For Williams, this growing evidence of the power of deterrence is very important to those who are concerned about our bloated criminal justice system, which continues to incarcerate blacks at an amazing rate. It shows that adding more police to a neighborhood could have the benefit of lowering the serious crime rate without the police having to necessarily lock up a group of people.

At the same time, Williams and co-authors note that adding more cops to a city means more people will be arrested for minor, low-level crimes with no victims, such as: B. Disorderly behavior, public drinking, drug possession, and loitering. Black people are disproportionately the target of these low-level arrests, saddling them with crippling court fees and forcing many children – sometimes unnecessarily – into criminal justice.

More police can make some cities worse

The economists also find disturbing evidence that cities with the largest black populations – like many in the South and Midwest – do not see the same policing benefits as the average cities in their study. Adding more police officers in these cities doesn’t seem to lower the homicide rate. Meanwhile, more police officers in these cities seem to be leading to even more arrests of blacks for low-level crimes. The authors believe it supports a narrative that “black communities are over- and under-police at the same time”. Economists have no solid explanation as to why larger police forces in these cities seem to produce worse results, and they plan to further explore these results in future research.

The big picture

The bottom line is that the picture that the economists’ data paints is complicated. On the one hand, black communities generally seem to benefit from larger police departments when it comes to reducing the murder rate and the rate of other serious crimes. However, their data also show that these results do not apply to cities with the largest black populations. And across the country they are finding significant racial disparities in low-level arrests, with many blacks being prosecuted for low-level crimes, resulting in damage to many lives without necessarily improving public safety.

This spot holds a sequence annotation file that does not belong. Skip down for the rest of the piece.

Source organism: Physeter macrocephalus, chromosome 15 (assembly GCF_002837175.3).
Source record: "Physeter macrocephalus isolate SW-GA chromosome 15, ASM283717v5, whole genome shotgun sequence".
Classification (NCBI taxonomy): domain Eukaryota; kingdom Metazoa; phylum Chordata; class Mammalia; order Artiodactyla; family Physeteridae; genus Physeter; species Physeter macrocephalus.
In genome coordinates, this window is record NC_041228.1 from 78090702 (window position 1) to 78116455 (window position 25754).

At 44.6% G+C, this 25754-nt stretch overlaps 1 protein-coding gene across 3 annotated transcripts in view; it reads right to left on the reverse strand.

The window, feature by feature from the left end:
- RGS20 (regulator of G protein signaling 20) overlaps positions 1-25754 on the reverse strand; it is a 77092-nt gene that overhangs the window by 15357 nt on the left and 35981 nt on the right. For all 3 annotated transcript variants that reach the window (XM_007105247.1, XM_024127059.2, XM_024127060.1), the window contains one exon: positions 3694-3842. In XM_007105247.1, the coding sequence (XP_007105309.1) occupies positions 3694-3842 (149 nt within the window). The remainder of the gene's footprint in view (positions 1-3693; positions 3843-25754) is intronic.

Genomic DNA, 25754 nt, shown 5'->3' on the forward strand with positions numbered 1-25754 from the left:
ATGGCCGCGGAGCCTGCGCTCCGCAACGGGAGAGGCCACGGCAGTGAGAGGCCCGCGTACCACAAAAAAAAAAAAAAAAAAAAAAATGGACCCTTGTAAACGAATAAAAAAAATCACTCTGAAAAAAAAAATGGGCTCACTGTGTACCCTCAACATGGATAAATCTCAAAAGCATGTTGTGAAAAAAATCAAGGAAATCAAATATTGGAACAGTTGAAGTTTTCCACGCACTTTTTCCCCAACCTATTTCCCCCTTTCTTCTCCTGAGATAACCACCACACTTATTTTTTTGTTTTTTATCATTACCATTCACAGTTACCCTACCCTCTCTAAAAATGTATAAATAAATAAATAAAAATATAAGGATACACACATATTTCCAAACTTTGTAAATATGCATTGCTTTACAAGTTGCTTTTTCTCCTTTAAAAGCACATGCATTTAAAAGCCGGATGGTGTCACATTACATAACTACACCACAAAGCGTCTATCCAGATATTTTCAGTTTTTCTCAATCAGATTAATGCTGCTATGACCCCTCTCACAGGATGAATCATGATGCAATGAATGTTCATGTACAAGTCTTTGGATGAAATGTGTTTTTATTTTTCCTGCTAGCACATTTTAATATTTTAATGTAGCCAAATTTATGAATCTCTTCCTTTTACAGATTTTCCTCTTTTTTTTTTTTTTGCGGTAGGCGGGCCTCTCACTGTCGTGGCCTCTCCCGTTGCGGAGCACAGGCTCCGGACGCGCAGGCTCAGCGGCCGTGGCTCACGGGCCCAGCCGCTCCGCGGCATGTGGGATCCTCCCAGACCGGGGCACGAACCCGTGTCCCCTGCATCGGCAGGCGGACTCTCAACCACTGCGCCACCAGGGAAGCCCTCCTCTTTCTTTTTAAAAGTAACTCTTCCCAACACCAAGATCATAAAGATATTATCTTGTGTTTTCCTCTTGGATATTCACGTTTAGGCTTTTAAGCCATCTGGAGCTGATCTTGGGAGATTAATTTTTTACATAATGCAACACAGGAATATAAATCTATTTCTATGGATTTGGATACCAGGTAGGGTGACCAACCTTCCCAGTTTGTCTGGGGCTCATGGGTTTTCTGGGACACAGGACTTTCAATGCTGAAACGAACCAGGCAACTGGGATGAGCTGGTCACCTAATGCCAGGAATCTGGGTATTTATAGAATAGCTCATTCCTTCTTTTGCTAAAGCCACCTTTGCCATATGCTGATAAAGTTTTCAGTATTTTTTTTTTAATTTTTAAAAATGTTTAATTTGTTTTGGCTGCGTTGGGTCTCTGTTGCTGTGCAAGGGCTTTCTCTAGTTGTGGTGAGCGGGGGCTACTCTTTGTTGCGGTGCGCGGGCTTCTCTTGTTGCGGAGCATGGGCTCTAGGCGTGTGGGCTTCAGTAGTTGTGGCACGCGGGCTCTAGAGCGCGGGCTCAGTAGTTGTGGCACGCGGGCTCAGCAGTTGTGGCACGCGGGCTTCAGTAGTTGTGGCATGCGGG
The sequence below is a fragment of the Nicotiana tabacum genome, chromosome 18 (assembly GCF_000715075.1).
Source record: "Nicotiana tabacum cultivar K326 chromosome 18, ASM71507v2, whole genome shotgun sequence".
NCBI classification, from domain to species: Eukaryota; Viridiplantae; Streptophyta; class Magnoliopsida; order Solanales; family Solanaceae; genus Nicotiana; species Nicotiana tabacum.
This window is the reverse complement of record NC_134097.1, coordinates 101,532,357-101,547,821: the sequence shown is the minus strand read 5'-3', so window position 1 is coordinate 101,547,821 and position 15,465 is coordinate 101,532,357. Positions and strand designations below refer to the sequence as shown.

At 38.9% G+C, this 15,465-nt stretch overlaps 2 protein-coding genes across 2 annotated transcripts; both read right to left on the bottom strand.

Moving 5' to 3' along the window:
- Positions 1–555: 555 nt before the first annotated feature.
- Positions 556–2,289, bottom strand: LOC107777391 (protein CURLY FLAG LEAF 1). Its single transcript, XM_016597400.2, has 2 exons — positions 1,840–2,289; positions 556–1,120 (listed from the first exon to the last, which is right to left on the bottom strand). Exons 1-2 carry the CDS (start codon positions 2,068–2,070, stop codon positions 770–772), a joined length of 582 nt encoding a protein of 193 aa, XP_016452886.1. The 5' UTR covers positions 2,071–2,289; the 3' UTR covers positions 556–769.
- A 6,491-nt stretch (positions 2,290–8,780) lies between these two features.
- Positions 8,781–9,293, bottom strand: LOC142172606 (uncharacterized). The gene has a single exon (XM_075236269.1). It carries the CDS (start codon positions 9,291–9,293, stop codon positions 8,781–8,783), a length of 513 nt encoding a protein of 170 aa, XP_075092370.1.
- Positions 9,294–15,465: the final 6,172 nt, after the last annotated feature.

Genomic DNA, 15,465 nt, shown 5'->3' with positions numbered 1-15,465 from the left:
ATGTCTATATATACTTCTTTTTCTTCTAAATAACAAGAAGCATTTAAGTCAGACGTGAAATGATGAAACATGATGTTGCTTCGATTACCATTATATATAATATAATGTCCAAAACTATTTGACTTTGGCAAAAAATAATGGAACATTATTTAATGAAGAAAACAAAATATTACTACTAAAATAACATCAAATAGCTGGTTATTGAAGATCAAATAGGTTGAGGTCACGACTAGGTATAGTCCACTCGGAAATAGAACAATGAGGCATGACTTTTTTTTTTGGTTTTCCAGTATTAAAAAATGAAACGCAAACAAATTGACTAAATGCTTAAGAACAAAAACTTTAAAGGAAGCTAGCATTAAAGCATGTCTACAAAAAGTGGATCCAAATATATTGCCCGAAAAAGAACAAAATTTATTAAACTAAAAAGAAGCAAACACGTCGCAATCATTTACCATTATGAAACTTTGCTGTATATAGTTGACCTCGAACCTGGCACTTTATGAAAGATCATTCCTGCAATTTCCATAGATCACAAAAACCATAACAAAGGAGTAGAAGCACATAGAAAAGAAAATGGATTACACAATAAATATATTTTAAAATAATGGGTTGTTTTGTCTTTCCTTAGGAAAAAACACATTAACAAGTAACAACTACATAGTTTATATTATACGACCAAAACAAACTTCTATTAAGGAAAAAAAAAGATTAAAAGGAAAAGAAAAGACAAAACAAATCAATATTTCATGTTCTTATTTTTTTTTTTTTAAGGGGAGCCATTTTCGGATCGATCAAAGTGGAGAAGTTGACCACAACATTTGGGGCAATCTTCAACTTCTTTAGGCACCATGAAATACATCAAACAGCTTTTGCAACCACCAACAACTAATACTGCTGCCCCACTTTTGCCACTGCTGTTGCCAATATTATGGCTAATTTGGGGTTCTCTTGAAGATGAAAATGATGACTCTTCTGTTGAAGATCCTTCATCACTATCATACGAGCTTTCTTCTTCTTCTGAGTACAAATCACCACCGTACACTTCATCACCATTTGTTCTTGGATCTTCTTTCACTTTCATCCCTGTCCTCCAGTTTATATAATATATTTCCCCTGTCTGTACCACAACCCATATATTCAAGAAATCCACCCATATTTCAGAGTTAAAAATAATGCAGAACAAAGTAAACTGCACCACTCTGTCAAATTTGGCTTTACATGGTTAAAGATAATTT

“We get a lot of policing, but it may not always be the type of policing that keeps people safe,” said Williams of these results. And that suggests that we could reform the police force: use fewer workers to arrest people for minor crimes and more workers to tackle and solve serious crimes.

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Aaron Lee Tasjan’s New Album Touches On Well being, Being Alone, And Cash : World Cafe : NPR

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Curtis Wayne Millard / Courtesy of the artist

Aaron Lee Tasjan

Curtis Wayne Millard / Courtesy of the artist

  • “Up all night”
  • “Another lonely day”
  • “Don’t overthink it”
  • “Computer of Love”

Although Aaron Lee Tasjan‘s song “Up All Night” sounds like a lot of fun – if you listen carefully, the lyrics touch on many things that you may have been concerned about over the past year. Things like health, solitude, and money. And while some of his songs on his new album Tasjan! Tasjan! Tasjan! It sounds like they’re inspired by the pandemic. Tasjan had these things in mind even before the lockdown.

One night when Tasjan was playing a show on stage, he said, “My stomach was so sore that I could barely get up and could hardly breathe at the end of the show. I ended up going to the emergency room.” ”

Luckily, Tasjan’s stomach is fine … and the album is a really good time, even though it is steeped in fear. During this session, Tasjan participates in a conversation and a performance of some of the songs from the record.